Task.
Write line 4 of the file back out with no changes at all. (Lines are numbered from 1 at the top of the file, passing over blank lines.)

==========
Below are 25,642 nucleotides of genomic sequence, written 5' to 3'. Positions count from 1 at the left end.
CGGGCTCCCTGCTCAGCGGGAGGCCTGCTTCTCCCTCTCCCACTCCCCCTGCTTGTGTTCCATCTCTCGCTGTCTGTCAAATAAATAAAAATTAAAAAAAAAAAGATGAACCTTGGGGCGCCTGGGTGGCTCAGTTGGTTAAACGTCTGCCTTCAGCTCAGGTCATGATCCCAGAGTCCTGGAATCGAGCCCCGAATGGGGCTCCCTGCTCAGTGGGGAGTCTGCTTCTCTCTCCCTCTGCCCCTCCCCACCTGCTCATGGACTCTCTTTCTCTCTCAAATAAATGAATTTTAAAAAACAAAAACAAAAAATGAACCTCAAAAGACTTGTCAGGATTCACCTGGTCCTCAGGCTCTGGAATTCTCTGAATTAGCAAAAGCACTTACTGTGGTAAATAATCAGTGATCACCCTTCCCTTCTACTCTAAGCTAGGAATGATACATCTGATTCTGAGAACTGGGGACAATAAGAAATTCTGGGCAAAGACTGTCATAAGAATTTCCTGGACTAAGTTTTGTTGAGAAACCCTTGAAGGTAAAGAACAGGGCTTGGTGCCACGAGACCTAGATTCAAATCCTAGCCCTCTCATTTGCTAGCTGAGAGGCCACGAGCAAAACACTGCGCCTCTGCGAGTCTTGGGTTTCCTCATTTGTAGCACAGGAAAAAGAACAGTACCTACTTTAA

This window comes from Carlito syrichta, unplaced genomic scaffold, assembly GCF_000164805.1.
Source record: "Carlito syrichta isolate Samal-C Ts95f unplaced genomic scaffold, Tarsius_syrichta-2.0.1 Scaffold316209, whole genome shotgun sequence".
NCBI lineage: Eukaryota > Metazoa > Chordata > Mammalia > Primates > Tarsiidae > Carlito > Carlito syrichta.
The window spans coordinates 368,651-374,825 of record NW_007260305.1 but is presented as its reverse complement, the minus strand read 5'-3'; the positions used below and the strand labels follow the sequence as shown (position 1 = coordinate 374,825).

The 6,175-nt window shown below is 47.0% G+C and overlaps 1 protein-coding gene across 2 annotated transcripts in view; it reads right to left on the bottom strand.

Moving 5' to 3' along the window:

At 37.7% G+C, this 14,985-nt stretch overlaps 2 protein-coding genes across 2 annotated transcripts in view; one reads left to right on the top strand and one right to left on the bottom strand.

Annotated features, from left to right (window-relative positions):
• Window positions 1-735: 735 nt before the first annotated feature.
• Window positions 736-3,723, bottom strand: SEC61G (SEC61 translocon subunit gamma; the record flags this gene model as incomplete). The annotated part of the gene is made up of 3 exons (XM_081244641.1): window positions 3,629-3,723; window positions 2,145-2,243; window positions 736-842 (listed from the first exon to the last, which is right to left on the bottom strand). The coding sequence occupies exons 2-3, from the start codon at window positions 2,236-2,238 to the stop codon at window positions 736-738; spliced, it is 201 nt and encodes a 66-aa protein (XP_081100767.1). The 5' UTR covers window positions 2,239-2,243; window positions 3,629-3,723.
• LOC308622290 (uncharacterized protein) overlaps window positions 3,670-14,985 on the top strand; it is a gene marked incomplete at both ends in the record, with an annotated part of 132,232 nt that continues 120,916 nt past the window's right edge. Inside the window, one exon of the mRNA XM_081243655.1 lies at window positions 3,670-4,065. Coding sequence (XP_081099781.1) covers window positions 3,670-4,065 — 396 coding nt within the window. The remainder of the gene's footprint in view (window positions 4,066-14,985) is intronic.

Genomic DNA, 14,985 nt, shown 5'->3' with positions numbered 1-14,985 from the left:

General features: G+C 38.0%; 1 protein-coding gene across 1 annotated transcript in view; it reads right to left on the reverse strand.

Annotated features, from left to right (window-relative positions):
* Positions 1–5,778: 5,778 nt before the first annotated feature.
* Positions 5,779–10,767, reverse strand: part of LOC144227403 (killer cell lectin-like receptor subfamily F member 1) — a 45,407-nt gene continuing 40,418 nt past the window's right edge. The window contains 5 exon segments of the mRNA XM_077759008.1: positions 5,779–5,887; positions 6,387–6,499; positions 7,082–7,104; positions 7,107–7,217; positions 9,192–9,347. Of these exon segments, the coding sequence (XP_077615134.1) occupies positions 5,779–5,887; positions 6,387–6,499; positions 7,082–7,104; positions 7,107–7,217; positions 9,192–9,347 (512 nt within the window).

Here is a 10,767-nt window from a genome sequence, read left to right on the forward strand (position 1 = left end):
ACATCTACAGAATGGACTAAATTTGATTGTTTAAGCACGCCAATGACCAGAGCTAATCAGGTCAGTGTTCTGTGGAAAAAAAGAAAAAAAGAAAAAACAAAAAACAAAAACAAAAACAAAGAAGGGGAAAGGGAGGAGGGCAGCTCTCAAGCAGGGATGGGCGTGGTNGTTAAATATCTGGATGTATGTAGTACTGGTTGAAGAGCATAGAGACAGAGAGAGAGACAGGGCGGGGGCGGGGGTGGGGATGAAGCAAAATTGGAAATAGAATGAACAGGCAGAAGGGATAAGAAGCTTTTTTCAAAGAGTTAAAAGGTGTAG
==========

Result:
Source record: "Carlito syrichta isolate Samal-C Ts95f unplaced genomic scaffold, Tarsius_syrichta-2.0.1 Scaffold316209, whole genome shotgun sequence".